1. mackerel
  2. caviar
  3. anchovy
  4. sardine 
  5. herring
  6. fish roe
  7. flounder


  1. brains
  2. head cheese
  3. sweetbread
  4. turkey


  1. egg yolk
  2. whole egg

Nuts and seeds 

  1. sunflower seeds
  2. flax seed
  3. coconut milk

New meals 

The meals listed below from the Nutrient Optimiser will give Ivan more of the nutrients he’s getting less of while maximising nutrient density.  

spinach, capsicum, oysters, egg white & mackerel
fish and salad
spinach and cauliflower soup
green smoothie
roo burgers, spinach and mushrooms

Ivan’s maintenance diet 

Since finishing his cutting phase, he has added about 1.3 kg (pretty much nothing, water weight only) from his lightest weight.  The good news though is that he’s been able to increase his calorie intake to 3,100 calories per day in maintenance, but still with the same level of cardio exercise that he still enjoys.  Ivan’s current maintenance diet from MFP is shown below. The fascinating thing here is that even in maintenance, he eats the same thing every day, and his ‘meals’ are quite similar across the day.  

Protein intake after cutting 

It’s interesting to see his protein intake has actually come down a little bit to 178 g per day (i.e. 2.2 g/kg LBM or 2.4 g/kg BW) which is fine because he’s looking for more energy rather than trying desperately to preserve muscle mass in a deficit.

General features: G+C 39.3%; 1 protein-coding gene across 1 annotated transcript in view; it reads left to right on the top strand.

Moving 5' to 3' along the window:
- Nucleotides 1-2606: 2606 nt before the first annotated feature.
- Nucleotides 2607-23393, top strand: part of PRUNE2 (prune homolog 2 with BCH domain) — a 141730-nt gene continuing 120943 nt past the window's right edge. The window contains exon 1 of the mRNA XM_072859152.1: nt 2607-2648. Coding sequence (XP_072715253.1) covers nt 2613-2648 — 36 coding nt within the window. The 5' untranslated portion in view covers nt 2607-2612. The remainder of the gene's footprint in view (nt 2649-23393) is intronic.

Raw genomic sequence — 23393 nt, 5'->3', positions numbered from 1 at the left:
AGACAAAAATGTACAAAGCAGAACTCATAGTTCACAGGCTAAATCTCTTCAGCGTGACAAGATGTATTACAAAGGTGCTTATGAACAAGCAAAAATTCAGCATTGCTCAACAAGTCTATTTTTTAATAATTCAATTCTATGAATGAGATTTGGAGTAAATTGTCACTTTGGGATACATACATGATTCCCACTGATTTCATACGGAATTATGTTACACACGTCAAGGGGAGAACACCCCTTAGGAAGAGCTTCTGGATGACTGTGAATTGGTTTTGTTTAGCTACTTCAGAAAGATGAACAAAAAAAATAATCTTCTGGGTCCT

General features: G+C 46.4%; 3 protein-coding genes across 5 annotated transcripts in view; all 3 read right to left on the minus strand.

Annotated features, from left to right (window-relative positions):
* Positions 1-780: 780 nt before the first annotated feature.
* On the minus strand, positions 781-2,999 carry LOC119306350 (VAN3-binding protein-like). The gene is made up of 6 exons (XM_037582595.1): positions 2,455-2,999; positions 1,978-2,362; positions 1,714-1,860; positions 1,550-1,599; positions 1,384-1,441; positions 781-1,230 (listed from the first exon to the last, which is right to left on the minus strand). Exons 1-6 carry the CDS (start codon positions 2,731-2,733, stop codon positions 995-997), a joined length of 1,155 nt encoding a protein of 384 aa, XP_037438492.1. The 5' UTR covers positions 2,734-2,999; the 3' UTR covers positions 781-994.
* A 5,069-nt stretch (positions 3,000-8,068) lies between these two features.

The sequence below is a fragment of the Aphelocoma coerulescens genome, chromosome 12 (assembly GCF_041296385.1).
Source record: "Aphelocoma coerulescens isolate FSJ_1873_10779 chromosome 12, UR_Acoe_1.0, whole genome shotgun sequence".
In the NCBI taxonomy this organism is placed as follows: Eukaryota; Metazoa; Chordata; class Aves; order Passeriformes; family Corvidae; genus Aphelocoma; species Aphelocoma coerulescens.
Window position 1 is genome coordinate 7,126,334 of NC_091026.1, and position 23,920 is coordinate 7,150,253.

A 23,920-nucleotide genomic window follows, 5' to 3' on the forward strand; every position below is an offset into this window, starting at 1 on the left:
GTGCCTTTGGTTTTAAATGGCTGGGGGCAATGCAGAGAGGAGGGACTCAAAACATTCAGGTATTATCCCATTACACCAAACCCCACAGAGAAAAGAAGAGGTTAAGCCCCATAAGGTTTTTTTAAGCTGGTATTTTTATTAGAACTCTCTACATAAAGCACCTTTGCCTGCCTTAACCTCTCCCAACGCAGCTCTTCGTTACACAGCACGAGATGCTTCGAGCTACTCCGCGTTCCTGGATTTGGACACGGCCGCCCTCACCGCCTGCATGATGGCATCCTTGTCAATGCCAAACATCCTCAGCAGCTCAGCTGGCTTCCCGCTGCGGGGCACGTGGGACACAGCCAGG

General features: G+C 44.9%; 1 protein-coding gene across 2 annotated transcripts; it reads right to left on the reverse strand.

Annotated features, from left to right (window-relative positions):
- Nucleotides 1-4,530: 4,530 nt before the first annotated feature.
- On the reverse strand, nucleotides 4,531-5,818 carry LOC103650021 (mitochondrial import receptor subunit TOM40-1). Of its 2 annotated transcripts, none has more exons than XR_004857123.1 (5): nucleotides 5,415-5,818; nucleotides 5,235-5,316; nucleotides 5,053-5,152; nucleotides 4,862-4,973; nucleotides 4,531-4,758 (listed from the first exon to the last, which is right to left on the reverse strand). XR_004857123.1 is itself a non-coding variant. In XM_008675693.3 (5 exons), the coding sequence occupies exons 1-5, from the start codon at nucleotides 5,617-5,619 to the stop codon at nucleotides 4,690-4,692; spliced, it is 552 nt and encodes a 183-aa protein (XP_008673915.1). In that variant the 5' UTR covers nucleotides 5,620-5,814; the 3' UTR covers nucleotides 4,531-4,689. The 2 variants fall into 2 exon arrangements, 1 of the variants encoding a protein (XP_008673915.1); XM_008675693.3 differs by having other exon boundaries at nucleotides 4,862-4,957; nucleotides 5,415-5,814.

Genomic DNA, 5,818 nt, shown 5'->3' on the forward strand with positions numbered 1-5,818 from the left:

Micronutrient profile 

Ivan’s maintenance diet micronutrient profile is shown in the chart below.  While it has a lower overall nutrient score (in terms of nutrients per calorie), it has more nutrients (and a higher Cronometer nutrient target score of 95%) because he is taking in more calories.  

If Ivan was looking to boost his micronutrient score, he should prioritise omega 3, vitamin D, potassium, copper, sodium, zinc, magnesium and selenium.

Macronutrient balance after cutting 

The table below shows that Ivan still has some nutrient imbalances that would be nice to correct by adding some new foods and meals. 

Energy density 

Even on Ivan’s maintenance diet, he’s eating 3.3 kg of food and still around 1.1 calories per gram of food.  The table below shows Ivan’s foods ranked in terms of nutrient density. If he wanted to improve satiety and reduce energy density, he could look to remove some of the foods towards the bottom.  

Food Nameenergy density (cal/g)
zucchini squash0.2
spinach 0.2
apple 0.5
egg white  0.5
apple 0.5
egg white  0.5
pear 0.6
kiwi fruit0.6
sweet potato0.8
banana 0.9
plain potato0.9
kangaroo 1.2
liver 1.7
whipping cream3.4
frosted flakes3.7
Lucky Charms4.1
dark chocolate6.0
peanut butter6.0
olive oil9.0

New foods 

To rebalance his micronutrient profile, Ivan could try adding some of the foods below.  


  • endive
  • chicory greens
  • escarole
  • coriander
  • alfalfa
  • spinach